cancer blog photography cheltenham gloucestershire testicular cancer story 20
93cancer blog photography cheltenham gloucestershire testicular cancer story 20

Throughout the last 4 month rollercoaster it has been great having this blog to put a bit of time into that isn’t too draining but also enjoyable and rewarding. I would like to thank everyone who has continued to read it and especially those who have messaged me with such kind words of support. It really makes a difference. A welcome side effect has been the support my family have received from their friends who have also read it, and they truly deserve that support as to see a loved one suffer, and you be completely unable to make it stop, must be a horrible position to be in. I hope I don’t put you all through too many more!

This will hopefully be my last blog for the foreseeable future on my experience with cancer. Although I will possibly do an update if there are any interesting observations on the NHS, and follow up experiences over the next 12 months. Please keep checking back though, as I will continue to post on photographs I have taken, and of course weddings I shoot in 2017.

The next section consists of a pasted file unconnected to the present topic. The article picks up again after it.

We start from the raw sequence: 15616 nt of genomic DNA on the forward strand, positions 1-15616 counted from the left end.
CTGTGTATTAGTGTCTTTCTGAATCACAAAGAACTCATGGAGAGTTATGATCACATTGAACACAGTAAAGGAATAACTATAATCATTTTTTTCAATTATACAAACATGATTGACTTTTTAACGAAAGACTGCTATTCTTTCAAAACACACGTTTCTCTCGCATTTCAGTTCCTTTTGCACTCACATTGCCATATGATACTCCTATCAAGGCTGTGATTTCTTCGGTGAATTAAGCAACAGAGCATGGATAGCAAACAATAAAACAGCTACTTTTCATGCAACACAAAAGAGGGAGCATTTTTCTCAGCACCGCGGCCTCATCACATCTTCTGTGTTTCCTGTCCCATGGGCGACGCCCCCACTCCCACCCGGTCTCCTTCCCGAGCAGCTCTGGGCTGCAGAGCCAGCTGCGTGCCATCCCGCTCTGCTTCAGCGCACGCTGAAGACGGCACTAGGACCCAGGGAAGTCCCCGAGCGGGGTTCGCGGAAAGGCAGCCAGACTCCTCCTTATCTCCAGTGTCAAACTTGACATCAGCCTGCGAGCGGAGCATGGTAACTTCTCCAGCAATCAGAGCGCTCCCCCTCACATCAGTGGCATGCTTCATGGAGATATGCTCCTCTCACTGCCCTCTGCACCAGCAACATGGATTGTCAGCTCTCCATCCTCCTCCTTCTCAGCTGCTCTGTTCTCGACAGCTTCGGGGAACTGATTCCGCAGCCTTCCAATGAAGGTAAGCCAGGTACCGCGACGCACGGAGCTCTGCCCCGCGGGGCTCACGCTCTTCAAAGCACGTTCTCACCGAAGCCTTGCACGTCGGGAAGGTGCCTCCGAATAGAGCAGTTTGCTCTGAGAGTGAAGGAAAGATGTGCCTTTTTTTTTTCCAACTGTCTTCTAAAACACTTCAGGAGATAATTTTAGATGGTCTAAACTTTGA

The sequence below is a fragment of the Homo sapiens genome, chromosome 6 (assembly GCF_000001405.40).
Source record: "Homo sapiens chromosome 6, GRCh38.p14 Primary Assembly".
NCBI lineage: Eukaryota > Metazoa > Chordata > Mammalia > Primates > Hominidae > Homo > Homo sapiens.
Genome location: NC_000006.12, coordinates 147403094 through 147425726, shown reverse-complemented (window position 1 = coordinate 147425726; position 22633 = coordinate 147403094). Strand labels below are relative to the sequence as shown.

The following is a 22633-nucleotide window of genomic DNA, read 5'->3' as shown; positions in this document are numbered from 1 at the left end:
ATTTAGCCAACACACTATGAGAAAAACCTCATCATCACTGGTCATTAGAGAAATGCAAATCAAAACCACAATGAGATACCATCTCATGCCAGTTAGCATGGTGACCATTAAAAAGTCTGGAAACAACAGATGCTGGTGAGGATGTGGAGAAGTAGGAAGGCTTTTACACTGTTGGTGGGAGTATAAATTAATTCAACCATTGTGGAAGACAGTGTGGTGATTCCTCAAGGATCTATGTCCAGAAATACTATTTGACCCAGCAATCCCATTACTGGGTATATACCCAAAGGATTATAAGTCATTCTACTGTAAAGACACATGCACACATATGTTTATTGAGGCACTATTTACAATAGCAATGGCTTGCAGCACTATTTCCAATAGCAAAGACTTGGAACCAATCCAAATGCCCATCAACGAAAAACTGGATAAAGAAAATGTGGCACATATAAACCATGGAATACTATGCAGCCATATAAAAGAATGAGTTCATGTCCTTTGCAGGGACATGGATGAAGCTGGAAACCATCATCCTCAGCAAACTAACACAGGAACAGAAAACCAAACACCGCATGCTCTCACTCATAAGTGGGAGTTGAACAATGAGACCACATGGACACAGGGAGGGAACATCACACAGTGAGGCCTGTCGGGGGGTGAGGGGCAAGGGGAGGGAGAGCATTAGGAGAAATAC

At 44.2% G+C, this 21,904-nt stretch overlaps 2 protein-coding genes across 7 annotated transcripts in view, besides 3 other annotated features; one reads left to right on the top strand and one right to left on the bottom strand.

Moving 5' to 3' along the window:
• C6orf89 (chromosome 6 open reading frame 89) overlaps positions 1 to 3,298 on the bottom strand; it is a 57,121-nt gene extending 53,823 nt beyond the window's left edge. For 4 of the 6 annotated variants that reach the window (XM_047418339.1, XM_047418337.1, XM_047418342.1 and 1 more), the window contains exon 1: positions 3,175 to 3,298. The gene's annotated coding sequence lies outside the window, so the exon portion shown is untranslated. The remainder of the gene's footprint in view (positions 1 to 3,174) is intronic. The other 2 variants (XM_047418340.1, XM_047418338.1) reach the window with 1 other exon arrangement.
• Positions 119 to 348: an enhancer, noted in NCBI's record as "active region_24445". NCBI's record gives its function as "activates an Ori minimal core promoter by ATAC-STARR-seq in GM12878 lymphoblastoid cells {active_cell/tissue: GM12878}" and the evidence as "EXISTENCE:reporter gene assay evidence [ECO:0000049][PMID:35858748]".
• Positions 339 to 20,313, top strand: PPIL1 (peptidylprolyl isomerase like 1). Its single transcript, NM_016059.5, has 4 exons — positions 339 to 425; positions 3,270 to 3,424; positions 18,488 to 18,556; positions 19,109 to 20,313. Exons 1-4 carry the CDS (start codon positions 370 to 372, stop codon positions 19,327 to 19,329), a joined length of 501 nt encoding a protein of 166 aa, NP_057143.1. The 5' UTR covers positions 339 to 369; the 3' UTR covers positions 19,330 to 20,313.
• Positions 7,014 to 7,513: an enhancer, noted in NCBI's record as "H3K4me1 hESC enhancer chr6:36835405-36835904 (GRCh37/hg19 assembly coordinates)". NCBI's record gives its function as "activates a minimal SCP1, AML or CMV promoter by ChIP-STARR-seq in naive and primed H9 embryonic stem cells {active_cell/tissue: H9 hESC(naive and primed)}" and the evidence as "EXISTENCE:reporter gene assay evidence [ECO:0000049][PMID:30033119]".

I will sign off by saying – Men, check your balls every month. Women – nag your partner to check their balls every month. It could save a life.

Best wishes


Posted by Lee Hawley


Hi Lee,
What a journey you’ve been on – talk about a roller coaster ride!
So sorry to hear you were so poorly – and that your whole family was too -these things never happen at a good time but that’s taking the p***! Thank goodness you’re all ok now in time for Christmas – such a special time for you and Kim to share with your lovely little boy, Milo – kids are what make Christmas – even when they’re grown up like mine are lol!
I wish you every success with your future photography opportunities and a very Merry Christmas but most of all I wish you a fabulously healthy New Year, every year!
Thanks for sharing your story. xx

Thank you sue, glad you’ve enjoyed reading it. It’s been cathartic to write, so nice to hear others have got something out of it.

Hi Lee
Maintaining a positive mental attitude makes a huge difference and you are certainly doing that.
I wish you a speedy recovery and we are thinking of you.

Thanks Martyn, much appreciated.